First Who...Then What Chapter 3

2 Key Points:

Get the right people on the team before you decide to take the team anywhere

Determine the degree of sheer rigor needed in people decisions in order to take a company from good to great.

First Who…Then What

It is critical to have the right people on board before you decide where the company is headed.

It is critical to have the right people on the team and the wrong people off of the team before you start taking the team in any direction.

3 Simple Truths:

If you start with “who” you have easily adapt to change.

If you have the right people on your team they will not need to be tightly managed, and they will be self motivated.

If you have the wrong people, even if you find the right direction to take your company, you still will not have a great company.


EX. Wells Fargo

CEO Dick Cooley began building a great team long before they were needed.

As a visionary Cooley saw that change was coming but wasn’t sure what kind.

So he built his team of with a lot of talent so in the future they could use that talent to better the company in ways competitors could not.

“If I’m not smart enough to see the changes that are coming, they will. And they’ll be flexible enough to deal with them.”

Fannie Mae

CEO Maxwell inherited the position of CEO during a tough time in their history.

He first decided to get the right people on board.

He interviewed all the officers and said if your not going to be on board with this challenging ride, I am asking you to leave.

14 out of 26 executives left

“Genius with a Thousand Helpers” Model

The company is a platform for the talents of an extraordinary individual.

There is a genius leader, which drives the company’s success, and then there are workers would implement their ideas.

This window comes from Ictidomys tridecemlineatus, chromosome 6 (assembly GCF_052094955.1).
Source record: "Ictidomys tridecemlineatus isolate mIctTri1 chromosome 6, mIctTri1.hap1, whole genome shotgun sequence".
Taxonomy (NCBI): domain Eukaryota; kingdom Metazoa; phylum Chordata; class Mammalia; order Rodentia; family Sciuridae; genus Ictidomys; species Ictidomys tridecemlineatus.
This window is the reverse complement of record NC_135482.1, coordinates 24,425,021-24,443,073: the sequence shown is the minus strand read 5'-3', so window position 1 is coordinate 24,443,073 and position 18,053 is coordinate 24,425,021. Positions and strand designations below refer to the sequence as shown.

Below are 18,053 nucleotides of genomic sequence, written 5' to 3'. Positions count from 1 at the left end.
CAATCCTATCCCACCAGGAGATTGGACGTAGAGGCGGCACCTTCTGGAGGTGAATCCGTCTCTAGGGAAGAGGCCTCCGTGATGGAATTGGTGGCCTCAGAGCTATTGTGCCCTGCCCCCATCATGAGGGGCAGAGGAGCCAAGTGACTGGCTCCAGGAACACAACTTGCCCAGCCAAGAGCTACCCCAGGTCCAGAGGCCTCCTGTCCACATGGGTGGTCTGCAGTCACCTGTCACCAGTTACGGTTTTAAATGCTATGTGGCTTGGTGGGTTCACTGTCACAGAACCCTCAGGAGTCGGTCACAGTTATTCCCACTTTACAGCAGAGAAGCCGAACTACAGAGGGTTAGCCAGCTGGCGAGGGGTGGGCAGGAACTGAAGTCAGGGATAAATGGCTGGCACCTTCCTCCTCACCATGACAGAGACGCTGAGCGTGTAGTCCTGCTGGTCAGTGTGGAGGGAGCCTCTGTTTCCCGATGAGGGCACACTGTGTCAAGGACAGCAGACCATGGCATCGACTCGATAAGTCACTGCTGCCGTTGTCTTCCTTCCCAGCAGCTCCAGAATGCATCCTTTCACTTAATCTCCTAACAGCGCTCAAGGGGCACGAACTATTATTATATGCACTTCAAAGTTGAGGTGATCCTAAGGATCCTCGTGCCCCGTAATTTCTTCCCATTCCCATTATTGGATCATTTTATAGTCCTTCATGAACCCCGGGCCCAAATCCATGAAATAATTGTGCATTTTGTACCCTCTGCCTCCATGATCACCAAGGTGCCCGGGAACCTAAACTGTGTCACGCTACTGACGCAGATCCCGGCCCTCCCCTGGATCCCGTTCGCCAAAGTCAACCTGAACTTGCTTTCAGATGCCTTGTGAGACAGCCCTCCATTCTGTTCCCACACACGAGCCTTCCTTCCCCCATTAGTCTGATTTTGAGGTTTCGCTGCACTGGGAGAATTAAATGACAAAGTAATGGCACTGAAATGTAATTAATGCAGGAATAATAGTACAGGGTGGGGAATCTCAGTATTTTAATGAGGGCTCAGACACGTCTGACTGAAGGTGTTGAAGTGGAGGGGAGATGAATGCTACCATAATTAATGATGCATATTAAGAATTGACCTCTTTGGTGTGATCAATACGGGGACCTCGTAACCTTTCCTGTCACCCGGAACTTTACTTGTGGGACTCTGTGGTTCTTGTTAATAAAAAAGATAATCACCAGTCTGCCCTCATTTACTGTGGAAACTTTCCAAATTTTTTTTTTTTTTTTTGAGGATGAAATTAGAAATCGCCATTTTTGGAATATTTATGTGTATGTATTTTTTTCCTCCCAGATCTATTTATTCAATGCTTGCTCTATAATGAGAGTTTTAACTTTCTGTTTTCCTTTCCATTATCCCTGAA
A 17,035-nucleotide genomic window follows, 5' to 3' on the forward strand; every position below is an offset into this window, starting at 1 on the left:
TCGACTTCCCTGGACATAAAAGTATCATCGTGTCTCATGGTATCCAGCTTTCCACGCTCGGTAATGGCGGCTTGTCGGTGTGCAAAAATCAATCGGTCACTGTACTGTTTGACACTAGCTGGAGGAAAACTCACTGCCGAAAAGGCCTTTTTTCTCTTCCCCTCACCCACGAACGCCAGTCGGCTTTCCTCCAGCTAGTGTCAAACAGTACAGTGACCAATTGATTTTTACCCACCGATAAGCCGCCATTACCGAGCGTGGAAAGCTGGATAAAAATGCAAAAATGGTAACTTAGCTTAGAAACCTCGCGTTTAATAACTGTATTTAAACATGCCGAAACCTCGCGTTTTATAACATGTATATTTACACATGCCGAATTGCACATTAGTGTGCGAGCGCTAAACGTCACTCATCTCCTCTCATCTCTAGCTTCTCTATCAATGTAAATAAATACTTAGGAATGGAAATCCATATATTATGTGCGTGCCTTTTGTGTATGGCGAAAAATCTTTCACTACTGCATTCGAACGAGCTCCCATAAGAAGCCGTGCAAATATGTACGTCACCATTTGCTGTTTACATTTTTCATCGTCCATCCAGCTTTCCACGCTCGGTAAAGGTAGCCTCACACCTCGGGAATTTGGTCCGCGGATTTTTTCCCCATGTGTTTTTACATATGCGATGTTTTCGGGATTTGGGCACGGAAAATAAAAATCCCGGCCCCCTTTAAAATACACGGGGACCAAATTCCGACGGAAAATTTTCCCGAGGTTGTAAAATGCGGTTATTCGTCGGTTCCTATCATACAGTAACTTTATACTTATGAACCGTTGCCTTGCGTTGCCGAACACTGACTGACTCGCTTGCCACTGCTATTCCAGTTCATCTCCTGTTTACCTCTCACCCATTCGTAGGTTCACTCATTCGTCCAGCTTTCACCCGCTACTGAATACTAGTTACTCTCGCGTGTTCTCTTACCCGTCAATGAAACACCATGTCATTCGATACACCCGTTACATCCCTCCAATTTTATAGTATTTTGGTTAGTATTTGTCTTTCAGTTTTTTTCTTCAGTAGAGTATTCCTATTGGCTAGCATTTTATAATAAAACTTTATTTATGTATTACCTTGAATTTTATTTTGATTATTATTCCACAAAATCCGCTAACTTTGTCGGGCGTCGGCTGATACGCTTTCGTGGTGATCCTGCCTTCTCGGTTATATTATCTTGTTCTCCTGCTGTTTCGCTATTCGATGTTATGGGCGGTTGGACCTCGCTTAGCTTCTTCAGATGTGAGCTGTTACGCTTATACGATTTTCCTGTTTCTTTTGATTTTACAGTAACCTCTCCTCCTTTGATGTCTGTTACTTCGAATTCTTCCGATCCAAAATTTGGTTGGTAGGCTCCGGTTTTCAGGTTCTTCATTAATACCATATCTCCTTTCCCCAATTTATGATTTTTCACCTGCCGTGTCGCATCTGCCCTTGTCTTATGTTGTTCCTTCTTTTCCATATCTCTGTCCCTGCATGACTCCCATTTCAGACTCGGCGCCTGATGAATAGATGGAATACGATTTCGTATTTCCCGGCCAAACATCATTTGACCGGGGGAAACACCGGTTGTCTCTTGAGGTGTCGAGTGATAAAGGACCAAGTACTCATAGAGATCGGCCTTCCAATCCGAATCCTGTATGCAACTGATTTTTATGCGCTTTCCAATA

Problem is when the “genius leaves” the workers are lost.


Studies found that there was no pattern linking compensation of executives to making a company go from good to great.

This could be attributed to the fact that if you have the right people in the right position they will do their best in their position not because of the pay they will receive but because they can’t imagine doing anything less than their best.

Good to Great Companies are not ruthless cultures, they are rigorous cultures.

Ruthless: hacking and cutting, especially in difficult times or wantonly firing people without and thoughtful consideration.

Rigorous: consistently applying exacting standards at all times and at all levels, especially in upper management.

3 Steps to be Rigorous rather than Ruthless

Step 1

1. When in doubt, don’t hire –keep looking.

Packard’s Law: No company can grow revenues consistently faster than its ability to get enough of the right people to implement that growth and still become a great company. If your growth rate in revenues consistently outpaces your growth rate in people, you simply will not build a great company.

Step 2

2. When you know you need to make a people change, act.

The best people need to be guided and led, but not tightly managed.

It is not fair to yourself, your team, or the individual to keep them on the team if they are hurting everyone else.

You must act right away.

Step 3

3. Put your best people on your biggest opportunities not your biggest problems.

Marlboro leader Joe Cullman took his number one executive George Weissman and put him from running 99% of the company to running 1% of the company. He got switched from running domestic operations to international operations.

Under this direction Marlboro became the best selling cigarette in the world 3 years before U.S.


Created with images by Hillyne - "employees team corporate" • StartupStockPhotos - "startup business people" • geralt - "businessmen manager office" • nile - "book fair fair gang" • pmbbun - "teamwork co-workers office" • Mr Moss - "Daily Update - 104/365" • ralphbijker - "motion gears -team force" • Unsplash - "business work mockup" • WDnetStudio - "laptop in the office work desk work"

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